Bit Fields and Classes
Bit field provides exact amount of bits required for storage of values. If a variable value is 1 or 0 we need a single bit to store it. In the same way, if the variable is expressed between 0 and 3, then the two bits are sufficient for storing these values. Similarly if a variable assumes values between 0 and 7, then three bits will be enough to hold the variable and so on. The number of bits required for a variable is specified by non-negative integer followed by a colon.
To hold the information, we use the variables. The variables occupy minimum one byte for char and two bytes for integer. Instead of using complete integer if bits are used, memory space can be saved. For example, to know the information about the vehicles, following information has to be stored in the memory:
- PETROL VEHICLE
- DIESEL VEHICLE
- TWO_WHEELER VEHICLE
- FOUR_WHEELER VEHICLE
- OLD MODEL
- NEW MODEL
In order to store the status of the above information, we may need two bits for the type of fuel as to whether the vehicle is of petrol or diesel type, three bits for its type as to whether the vehicle is two- or four-wheeler, and similarly, three bits for the model of the vehicle. Total bits required for storing the information would be 8 bits, that is one byte. It means that the total information can be packed into a single byte. Eventually bit fields are used for conserving the memory. The amount of memory saved by using bit fields will be substantial which is proved from the above example.
However, there are restrictions on bit fields when arrays are used. Arrays of bit fields are not permitted. Also the pointer cannot be used for addressing the bit field directly, although the use of the member access operator (->) is acceptable. The unnamed bit fields could be used for padding as well as for alignment purposes.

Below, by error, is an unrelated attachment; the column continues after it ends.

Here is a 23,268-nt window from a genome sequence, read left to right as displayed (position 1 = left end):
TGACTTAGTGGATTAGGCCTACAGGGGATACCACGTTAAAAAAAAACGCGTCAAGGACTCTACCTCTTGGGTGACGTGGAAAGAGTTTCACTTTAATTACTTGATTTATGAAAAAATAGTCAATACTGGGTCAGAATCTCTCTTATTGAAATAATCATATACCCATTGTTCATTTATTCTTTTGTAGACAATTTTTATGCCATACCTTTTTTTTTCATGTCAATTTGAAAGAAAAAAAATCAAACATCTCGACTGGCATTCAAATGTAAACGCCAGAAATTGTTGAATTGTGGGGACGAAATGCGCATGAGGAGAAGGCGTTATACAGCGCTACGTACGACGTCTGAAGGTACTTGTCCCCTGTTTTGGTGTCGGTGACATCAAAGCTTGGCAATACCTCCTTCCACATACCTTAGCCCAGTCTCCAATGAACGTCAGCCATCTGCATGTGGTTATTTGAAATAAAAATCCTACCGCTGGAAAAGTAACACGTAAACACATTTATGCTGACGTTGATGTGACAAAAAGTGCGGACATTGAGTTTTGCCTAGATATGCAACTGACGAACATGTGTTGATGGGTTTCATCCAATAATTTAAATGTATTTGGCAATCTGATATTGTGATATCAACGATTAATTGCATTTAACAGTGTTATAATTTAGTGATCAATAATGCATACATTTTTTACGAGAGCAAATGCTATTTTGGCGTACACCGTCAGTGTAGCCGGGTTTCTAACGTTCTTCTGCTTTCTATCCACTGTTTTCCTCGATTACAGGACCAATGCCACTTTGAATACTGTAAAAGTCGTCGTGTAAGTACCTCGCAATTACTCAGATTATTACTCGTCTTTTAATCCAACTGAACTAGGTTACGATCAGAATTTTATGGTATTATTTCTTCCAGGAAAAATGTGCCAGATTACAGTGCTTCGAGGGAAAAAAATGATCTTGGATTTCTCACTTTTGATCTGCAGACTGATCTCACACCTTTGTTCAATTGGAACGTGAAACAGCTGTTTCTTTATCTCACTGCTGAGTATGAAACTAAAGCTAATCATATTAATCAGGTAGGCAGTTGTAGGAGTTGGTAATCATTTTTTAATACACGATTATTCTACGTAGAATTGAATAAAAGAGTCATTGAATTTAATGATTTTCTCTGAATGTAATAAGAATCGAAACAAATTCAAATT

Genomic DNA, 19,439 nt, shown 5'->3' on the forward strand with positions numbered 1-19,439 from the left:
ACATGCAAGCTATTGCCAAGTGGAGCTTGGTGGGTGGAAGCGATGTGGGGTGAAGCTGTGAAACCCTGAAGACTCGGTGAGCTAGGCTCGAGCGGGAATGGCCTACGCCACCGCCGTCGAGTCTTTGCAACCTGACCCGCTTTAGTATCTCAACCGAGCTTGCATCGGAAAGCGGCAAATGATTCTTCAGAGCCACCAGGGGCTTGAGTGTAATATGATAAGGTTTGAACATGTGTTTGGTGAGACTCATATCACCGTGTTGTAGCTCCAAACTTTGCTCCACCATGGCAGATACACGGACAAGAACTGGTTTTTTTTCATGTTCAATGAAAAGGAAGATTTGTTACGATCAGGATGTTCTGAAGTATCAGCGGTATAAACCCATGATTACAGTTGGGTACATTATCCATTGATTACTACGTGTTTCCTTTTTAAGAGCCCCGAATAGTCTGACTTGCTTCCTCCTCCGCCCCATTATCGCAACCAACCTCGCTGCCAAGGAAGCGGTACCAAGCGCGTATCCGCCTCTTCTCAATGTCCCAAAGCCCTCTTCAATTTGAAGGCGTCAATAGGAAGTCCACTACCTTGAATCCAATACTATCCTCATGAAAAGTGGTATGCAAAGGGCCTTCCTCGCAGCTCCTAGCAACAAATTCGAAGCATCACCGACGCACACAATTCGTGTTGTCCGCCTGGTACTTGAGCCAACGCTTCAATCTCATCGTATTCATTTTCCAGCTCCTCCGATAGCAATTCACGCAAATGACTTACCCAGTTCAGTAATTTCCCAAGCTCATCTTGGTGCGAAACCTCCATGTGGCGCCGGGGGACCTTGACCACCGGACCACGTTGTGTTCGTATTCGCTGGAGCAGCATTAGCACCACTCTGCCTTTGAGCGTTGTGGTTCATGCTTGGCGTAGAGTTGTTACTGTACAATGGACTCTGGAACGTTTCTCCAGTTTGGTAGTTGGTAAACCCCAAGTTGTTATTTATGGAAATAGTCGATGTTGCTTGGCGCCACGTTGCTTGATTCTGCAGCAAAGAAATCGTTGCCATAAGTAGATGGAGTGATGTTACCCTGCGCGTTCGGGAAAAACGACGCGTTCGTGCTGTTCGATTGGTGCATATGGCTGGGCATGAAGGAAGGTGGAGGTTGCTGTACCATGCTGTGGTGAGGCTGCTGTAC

- Bits fields should have integral type. A pointer and array type is now allowed.
- Address of bit fields cannot be obtained using & operator.
The class for the above problem would be as follows:
The colon (:) in the above declaration tells to the compiler that bit fields are used in the class and the number after it indicates how many bits are required to allot for the field. A simple program is illustrated as follows:
8.41 Write a program to use bit fields with classes and display the contents of the bit fields.
Explanation: In the above program, using #define macros are declared. The information about the vehicle is indicated with integers from 1 to 6. The class vehicle is declared with bit fields. The number of bits required for each member is initialized. As per the program, type of vehicle requires 3 bits, fuel requires 2 bits, and model requires 3 bits. An object v is declared. The constructor initializes bits fields with data. The output of the program displays integer value stored in the bit fields, which can be verified with macro definitions initialized at the beginning of the program.